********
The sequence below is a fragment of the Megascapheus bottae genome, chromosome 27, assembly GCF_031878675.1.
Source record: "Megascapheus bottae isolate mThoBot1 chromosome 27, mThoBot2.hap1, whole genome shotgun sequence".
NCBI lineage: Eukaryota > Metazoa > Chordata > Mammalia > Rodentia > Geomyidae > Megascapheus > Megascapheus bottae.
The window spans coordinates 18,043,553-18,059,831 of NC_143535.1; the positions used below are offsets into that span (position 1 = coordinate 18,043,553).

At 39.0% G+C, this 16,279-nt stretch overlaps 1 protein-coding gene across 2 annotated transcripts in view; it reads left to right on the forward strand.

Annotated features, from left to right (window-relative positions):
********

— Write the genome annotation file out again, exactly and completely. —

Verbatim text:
The sequence below is a fragment of the Megascapheus bottae genome, chromosome 27, assembly GCF_031878675.1.
Source record: "Megascapheus bottae isolate mThoBot1 chromosome 27, mThoBot2.hap1, whole genome shotgun sequence".
NCBI lineage: Eukaryota > Metazoa > Chordata > Mammalia > Rodentia > Geomyidae > Megascapheus > Megascapheus bottae.
The window spans coordinates 18,043,553-18,059,831 of NC_143535.1; the positions used below are offsets into that span (position 1 = coordinate 18,043,553).

At 39.0% G+C, this 16,279-nt stretch overlaps 1 protein-coding gene across 2 annotated transcripts in view; it reads left to right on the forward strand.

Annotated features, from left to right (window-relative positions):